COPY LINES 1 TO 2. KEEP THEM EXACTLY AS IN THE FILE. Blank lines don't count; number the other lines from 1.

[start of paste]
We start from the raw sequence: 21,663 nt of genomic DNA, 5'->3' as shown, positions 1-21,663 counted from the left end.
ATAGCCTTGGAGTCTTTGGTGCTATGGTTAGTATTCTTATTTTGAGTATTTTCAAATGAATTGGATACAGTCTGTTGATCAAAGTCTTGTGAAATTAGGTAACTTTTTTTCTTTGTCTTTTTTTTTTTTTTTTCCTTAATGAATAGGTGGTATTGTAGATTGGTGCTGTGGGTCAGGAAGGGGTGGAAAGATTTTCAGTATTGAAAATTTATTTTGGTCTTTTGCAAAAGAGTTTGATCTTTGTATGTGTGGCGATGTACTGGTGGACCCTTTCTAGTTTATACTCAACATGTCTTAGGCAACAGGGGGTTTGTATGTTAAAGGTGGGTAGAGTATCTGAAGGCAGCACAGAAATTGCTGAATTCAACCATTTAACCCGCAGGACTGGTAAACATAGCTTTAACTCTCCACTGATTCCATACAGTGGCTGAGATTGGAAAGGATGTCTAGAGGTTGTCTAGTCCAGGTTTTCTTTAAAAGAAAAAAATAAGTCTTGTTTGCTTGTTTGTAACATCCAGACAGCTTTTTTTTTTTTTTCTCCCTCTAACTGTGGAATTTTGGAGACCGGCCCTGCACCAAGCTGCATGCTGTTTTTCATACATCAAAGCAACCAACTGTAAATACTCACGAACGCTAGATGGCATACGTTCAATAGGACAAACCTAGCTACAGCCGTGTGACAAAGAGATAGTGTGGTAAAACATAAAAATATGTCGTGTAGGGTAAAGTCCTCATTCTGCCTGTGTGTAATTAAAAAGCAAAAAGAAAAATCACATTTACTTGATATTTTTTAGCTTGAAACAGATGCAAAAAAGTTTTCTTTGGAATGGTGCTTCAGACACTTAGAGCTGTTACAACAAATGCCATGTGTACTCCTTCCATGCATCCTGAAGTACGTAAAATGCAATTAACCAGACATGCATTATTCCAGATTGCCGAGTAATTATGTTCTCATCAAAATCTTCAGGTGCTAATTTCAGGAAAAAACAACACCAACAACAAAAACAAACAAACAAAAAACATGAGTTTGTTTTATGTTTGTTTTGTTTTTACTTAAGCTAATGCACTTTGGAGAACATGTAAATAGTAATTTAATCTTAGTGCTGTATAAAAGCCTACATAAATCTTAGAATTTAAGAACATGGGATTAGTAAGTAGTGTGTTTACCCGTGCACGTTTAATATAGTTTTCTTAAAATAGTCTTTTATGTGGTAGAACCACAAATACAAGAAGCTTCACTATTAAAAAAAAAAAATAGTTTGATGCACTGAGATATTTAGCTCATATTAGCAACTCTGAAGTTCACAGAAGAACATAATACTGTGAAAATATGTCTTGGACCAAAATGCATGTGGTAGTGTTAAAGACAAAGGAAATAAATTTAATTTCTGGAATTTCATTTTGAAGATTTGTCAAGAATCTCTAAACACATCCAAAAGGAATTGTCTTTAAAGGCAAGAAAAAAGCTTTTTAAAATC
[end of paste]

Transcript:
We start from the raw sequence: 21,663 nt of genomic DNA, 5'->3' as shown, positions 1-21,663 counted from the left end.
ATAGCCTTGGAGTCTTTGGTGCTATGGTTAGTATTCTTATTTTGAGTATTTTCAAATGAATTGGATACAGTCTGTTGATCAAAGTCTTGTGAAATTAGGTAACTTTTTTTCTTTGTCTTTTTTTTTTTTTTTTCCTTAATGAATAGGTGGTATTGTAGATTGGTGCTGTGGGTCAGGAAGGGGTGGAAAGATTTTCAGTATTGAAAATTTATTTTGGTCTTTTGCAAAAGAGTTTGATCTTTGTATGTGTGGCGATGTACTGGTGGACCCTTTCTAGTTTATACTCAACATGTCTTAGGCAACAGGGGGTTTGTATGTTAAAGGTGGGTAGAGTATCTGAAGGCAGCACAGAAATTGCTGAATTCAACCATTTAACCCGCAGGACTGGTAAACATAGCTTTAACTCTCCACTGATTCCATACAGTGGCTGAGATTGGAAAGGATGTCTAGAGGTTGTCTAGTCCAGGTTTTCTTTAAAAGAAAAAAATAAGTCTTGTTTGCTTGTTTGTAACATCCAGACAGCTTTTTTTTTTTTTTCTCCCTCTAACTGTGGAATTTTGGAGACCGGCCCTGCACCAAGCTGCATGCTGTTTTTCATACATCAAAGCAACCAACTGTAAATACTCACGAACGCTAGATGGCATACGTTCAATAGGACAAACCTAGCTACAGCCGTGTGACAAAGAGATAGTGTGGTAAAACATAAAAATATGTCGTGTAGGGTAAAGTCCTCATTCTGCCTGTGTGTAATTAAAAAGCAAAAAGAAAAATCACATTTACTTGATATTTTTTAGCTTGAAACAGATGCAAAAAAGTTTTCTTTGGAATGGTGCTTCAGACACTTAGAGCTGTTACAACAAATGCCATGTGTACTCCTTCCATGCATCCTGAAGTACGTAAAATGCAATTAACCAGACATGCATTATTCCAGATTGCCGAGTAATTATGTTCTCATCAAAATCTTCAGGTGCTAATTTCAGGAAAAAACAACACCAACAACAAAAACAAACAAACAAAAAACATGAGTTTGTTTTATGTTTGTTTTGTTTTTACTTAAGCTAATGCACTTTGGAGAACATGTAAATAGTAATTTAATCTTAGTGCTGTATAAAAGCCTACATAAATCTTAGAATTTAAGAACATGGGATTAGTAAGTAGTGTGTTTACCCGTGCACGTTTAATATAGTTTTCTTAAAATAGTCTTTTATGTGGTAGAACCACAAATACAAGAAGCTTCACTATTAAAAAAAAAAAATAGTTTGATGCACTGAGATATTTAGCTCATATTAGCAACTCTGAAGTTCACAGAAGAACATAATACTGTGAAAATATGTCTTGGACCAAAATGCATGTGGTAGTGTTAAAGACAAAGGAAATAAATTTAATTTCTGGAATTTCATTTTGAAGATTTGTCAAGAATCTCTAAACACATCCAAAAGGAATTGTCTTTAAAGGCAAGAAAAAAGCTTTTTAAAATC